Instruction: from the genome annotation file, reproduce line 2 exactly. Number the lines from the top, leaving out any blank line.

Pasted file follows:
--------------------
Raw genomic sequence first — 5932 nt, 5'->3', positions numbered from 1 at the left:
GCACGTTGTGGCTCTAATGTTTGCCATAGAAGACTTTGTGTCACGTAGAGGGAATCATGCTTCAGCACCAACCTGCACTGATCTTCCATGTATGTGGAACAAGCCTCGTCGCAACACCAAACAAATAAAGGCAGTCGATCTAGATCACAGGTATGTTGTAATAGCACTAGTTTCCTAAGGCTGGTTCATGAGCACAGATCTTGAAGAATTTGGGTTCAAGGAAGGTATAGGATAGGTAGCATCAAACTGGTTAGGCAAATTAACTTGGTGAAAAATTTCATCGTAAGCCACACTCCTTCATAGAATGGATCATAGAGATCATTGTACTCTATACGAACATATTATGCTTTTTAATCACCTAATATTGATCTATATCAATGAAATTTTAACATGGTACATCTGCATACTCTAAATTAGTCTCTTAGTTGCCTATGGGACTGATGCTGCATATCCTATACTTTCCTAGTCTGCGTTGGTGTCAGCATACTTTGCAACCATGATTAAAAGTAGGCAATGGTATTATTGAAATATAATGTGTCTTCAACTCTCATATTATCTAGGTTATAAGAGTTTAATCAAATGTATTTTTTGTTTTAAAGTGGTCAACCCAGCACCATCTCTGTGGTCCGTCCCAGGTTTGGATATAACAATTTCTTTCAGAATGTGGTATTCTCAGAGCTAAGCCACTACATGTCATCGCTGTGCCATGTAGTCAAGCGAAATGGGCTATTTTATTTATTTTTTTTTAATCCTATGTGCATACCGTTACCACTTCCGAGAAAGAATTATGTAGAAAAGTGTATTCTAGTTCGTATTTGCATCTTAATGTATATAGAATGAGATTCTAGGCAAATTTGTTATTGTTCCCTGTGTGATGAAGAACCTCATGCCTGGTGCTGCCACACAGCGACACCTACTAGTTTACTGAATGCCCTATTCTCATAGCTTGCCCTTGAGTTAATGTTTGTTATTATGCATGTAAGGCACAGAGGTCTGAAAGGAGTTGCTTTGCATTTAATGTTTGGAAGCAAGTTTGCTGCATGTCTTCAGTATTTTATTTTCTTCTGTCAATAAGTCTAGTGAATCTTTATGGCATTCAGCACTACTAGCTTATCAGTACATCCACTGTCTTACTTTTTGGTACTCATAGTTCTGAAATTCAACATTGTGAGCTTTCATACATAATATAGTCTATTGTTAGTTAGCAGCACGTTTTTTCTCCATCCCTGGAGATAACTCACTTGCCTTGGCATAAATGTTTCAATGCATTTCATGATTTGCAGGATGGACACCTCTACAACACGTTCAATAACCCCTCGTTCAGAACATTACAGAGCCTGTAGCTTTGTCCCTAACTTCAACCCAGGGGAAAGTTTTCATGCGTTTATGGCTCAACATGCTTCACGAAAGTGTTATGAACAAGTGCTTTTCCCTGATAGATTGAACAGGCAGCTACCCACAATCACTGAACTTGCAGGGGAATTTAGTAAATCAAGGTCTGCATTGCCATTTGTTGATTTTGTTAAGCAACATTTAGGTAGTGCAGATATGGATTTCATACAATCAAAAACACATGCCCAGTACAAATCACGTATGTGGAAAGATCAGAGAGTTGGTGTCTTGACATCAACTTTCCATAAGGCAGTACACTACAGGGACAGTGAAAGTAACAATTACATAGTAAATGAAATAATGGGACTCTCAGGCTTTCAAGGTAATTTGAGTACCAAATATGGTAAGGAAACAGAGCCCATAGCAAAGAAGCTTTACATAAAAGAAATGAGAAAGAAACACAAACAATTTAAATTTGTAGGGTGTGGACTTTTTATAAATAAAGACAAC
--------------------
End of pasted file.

GCACGTTGTGGCTCTAATGTTTGCCATAGAAGACTTTGTGTCACGTAGAGGGAATCATGCTTCAGCACCAACCTGCACTGATCTTCCATGTATGTGGAACAAGCCTCGTCGCAACACCAAACAAATAAAGGCAGTCGATCTAGATCACAGGTATGTTGTAATAGCACTAGTTTCCTAAGGCTGGTTCATGAGCACAGATCTTGAAGAATTTGGGTTCAAGGAAGGTATAGGATAGGTAGCATCAAACTGGTTAGGCAAATTAACTTGGTGAAAAATTTCATCGTAAGCCACACTCCTTCATAGAATGGATCATAGAGATCATTGTACTCTATACGAACATATTATGCTTTTTAATCACCTAATATTGATCTATATCAATGAAATTTTAACATGGTACATCTGCATACTCTAAATTAGTCTCTTAGTTGCCTATGGGACTGATGCTGCATATCCTATACTTTCCTAGTCTGCGTTGGTGTCAGCATACTTTGCAACCATGATTAAAAGTAGGCAATGGTATTATTGAAATATAATGTGTCTTCAACTCTCATATTATCTAGGTTATAAGAGTTTAATCAAATGTATTTTTTGTTTTAAAGTGGTCAACCCAGCACCATCTCTGTGGTCCGTCCCAGGTTTGGATATAACAATTTCTTTCAGAATGTGGTATTCTCAGAGCTAAGCCACTACATGTCATCGCTGTGCCATGTAGTCAAGCGAAATGGGCTATTTTATTTATTTTTTTTTAATCCTATGTGCATACCGTTACCACTTCCGAGAAAGAATTATGTAGAAAAGTGTATTCTAGTTCGTATTTGCATCTTAATGTATATAGAATGAGATTCTAGGCAAATTTGTTATTGTTCCCTGTGTGATGAAGAACCTCATGCCTGGTGCTGCCACACAGCGACACCTACTAGTTTACTGAATGCCCTATTCTCATAGCTTGCCCTTGAGTTAATGTTTGTTATTATGCATGTAAGGCACAGAGGTCTGAAAGGAGTTGCTTTGCATTTAATGTTTGGAAGCAAGTTTGCTGCATGTCTTCAGTATTTTATTTTCTTCTGTCAATAAGTCTAGTGAATCTTTATGGCATTCAGCACTACTAGCTTATCAGTACATCCACTGTCTTACTTTTTGGTACTCATAGTTCTGAAATTCAACATTGTGAGCTTTCATACATAATATAGTCTATTGTTAGTTAGCAGCACGTTTTTTCTCCATCCCTGGAGATAACTCACTTGCCTTGGCATAAATGTTTCAATGCATTTCATGATTTGCAGGATGGACACCTCTACAACACGTTCAATAACCCCTCGTTCAGAACATTACAGAGCCTGTAGCTTTGTCCCTAACTTCAACCCAGGGGAAAGTTTTCATGCGTTTATGGCTCAACATGCTTCACGAAAGTGTTATGAACAAGTGCTTTTCCCTGATAGATTGAACAGGCAGCTACCCACAATCACTGAACTTGCAGGGGAATTTAGTAAATCAAGGTCTGCATTGCCATTTGTTGATTTTGTTAAGCAACATTTAGGTAGTGCAGATATGGATTTCATACAATCAAAAACACATGCCCAGTACAAATCACGTATGTGGAAAGATCAGAGAGTTGGTGTCTTGACATCAACTTTCCATAAGGCAGTACACTACAGGGACAGTGAAAGTAACAATTACATAGTAAATGAAATAATGGGACTCTCAGGCTTTCAAGGTAATTTGAGTACCAAATATGGTAAGGAAACAGAGCCCATAGCAAAGAAGCTTTACATAAAAGAAATGAGAAAGAAACACAAACAATTTAAATTTGTAGGGTGTGGACTTTTTATAAATAAAGACAAC